Title: PharmaNote
ALL VOLUMES CITATION PDF VIEWER THUMBNAILS PAGE IMAGE ZOOMABLE
Full Citation
STANDARD VIEW MARC VIEW
Permanent Link: http://ufdc.ufl.edu/UF00087345/00018
 Material Information
Title: PharmaNote
Series Title: PharmaNote
Physical Description: Serial
Creator: University of Florida College of Pharmacy
Publisher: College of Pharmacy, University of Florida
Publication Date: December 2003
 Record Information
Bibliographic ID: UF00087345
Volume ID: VID00018
Source Institution: University of Florida
Rights Management: All rights reserved by the source institution and holding location.

Downloads

This item has the following downloads:

December2003 ( PDF )


Full Text















ETHINYL ESTRADIOL/
LEVONORGESTREL SEASONALL)
A NEW EXTENDED CYCLE ORAL
CONTRACEPTIVE

Christina N. Cao, Pharm.D. Candidate


Introduction
Oral contraceptive (OC) agents are highly
reliable and effective methods of contraception.
Over 100 million women worldwide, and 12 mil-
lion women in the United States use oral OC agents
to prevent unwanted pregnancies. Most of the tra-
ditional OC regimens consist of a 28-day cycle
with 21 days of active pills followed by either a
pill-free week or a week of inactive pill use.2'3 This
cyclic 28-day regimen induces withdrawal bleeding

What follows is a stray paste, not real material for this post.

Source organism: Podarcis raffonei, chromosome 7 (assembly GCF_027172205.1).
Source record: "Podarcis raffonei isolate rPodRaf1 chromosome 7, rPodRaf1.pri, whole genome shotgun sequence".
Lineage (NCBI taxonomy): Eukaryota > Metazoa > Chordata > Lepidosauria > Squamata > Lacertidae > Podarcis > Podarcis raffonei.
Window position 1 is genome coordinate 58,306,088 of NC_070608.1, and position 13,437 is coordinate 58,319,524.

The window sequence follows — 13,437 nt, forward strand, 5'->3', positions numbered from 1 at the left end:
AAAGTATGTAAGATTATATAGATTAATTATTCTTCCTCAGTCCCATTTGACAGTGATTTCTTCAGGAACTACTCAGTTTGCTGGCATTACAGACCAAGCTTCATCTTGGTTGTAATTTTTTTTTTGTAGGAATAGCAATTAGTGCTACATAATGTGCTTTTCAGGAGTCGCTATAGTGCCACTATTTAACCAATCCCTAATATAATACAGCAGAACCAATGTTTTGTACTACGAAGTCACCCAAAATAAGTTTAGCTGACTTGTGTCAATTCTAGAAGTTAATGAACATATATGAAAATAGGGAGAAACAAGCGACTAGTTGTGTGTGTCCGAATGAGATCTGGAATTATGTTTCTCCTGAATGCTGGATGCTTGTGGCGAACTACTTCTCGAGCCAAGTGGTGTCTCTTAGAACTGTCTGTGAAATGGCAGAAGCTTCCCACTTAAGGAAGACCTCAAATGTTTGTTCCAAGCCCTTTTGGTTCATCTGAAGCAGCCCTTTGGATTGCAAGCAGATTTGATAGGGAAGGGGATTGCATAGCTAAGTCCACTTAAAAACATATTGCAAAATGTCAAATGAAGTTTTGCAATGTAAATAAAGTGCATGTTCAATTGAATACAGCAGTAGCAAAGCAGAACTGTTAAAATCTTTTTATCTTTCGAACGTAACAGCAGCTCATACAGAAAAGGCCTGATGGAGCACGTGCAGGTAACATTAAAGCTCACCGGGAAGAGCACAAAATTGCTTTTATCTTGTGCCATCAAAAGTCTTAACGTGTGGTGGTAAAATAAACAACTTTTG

and mimics monthly menstruation.2'3 However, the
belief that a monthly period is normal and healthy
for women using contraception is being challenged.
Studies have suggested that extending the
use of active hormones continuously over several
cycles has offered a number of positive outcomes
from personal convenience to health benefits. A
survey of Dutch women found that the majority
would prefer an OC that eliminated menses com-
pletely or reduced the frequency to less than once a
month.5 Menstruation-related problems including
menorrhagia, anemia, dysmenorrhea, endometrio-
sis, and menstrual headache may improve with an
extended cycle OC regimen as well.6
Seasonale is a 91-day extended cycle regi-
men OC that can be taken continuously for 84 days
followed by 7 days of placebo. Each Seasonale


tablet consists of 30 mg ethinyl estradiol (EE) and
150 mg levonorgestrel (LNG), a synthetic progesto-
gen. Seasonale was evaluated at 47 study sites
throughout the United States and has shown to re-
duce the number of annual menstrual cycles from
the current norm of 13 to 14 per year to only four
per year.4 In September 2003, Barr Laboratories re-
ceived FDA approval to market Seasonale in the
U.S. This article will discuss the efficacy, safety,
and tolerability of EE/LNG-84.

Pharmacology and Pharmacokinetics
The primary action of the combination oral
contraceptive is to suppress the hypothalamic-
pituitary system, decreasing the secretion of gonad-
otropin-releasing hormone (GnRH)7 resulting in the
inhibition of ovulation. In addition, other modes of
action include changes in the cervical mucus, thus